How to shoot vacation videos with your camera
Here are some tips for shooting good-looking vacation videos.
San Francisco Chronicle
For digital-camera owners who want to use the video setting, here are a few tips:
HOLD STILL: Nothing screams "amateur," and is more annoying to watch, than shaky shots. The lighter the camera, the harder it is to keep it in a fixed position. Hold on tight, use both hands, prop your body against something sturdy or put the camera on a tripod or some other surface and step away during the shot.
BETTER SOUND: The lousy microphones in most point-and-shoot cameras are only a couple of steps up from paper cups with string. If you're recording someone talking, get close, preferably indoors, far from humming machines and miles from even a hint of wind.
KEEP SHOTS SHORT: Watch TV for 30 minutes and odds are you won't see a single shot longer than eight seconds. Why, then, do people shoot five minutes of one angle of a waterfall or monument? Keep shots to less than 10 seconds (to be edited later to no more than five seconds), and take multiple shots of an interesting subject from several distances and angles.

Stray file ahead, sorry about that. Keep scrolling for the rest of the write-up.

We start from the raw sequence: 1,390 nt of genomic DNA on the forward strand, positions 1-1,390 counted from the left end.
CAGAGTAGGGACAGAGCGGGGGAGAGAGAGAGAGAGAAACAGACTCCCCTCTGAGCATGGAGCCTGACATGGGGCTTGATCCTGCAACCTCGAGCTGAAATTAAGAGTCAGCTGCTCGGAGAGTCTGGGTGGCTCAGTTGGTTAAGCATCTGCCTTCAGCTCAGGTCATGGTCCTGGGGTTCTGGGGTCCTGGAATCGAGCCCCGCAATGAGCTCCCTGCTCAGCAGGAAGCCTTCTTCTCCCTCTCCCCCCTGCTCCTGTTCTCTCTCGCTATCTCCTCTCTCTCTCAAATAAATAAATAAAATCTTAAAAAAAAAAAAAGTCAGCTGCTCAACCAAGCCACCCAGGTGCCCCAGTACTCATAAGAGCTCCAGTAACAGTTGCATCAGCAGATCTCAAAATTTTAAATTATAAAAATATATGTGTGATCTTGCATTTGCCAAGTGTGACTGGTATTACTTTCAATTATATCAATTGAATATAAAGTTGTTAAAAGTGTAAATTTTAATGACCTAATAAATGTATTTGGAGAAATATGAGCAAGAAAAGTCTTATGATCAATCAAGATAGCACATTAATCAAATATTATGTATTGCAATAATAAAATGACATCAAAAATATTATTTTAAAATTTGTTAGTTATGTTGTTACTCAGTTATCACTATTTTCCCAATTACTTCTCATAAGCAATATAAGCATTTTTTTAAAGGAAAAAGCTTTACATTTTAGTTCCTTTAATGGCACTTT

LEAVE ZOOMING OUT: The human eye wasn't meant to telescope, so zooms will come across as unnatural. Unless you're a seasoned videographer, use cuts instead, jumping from a distant shot to a close-up.
DON'T STAND SO FAR: The subjects of a shot should be obvious, which usually means getting closer. People? Fill the screen with faces and gestures. If someone's head is the size of a dime on your TV screen, you were too far away.
SHOOT NOW, SPEAK LATER: If you need to narrate your video, take notes and record your commentary at home. Most basic editing programs allow you to add a voice-over — which gives you time to say something more intelligent than, "I'm now pointing the camera at that tall building. Um, honey? Which building is that again? Oh, never mind."
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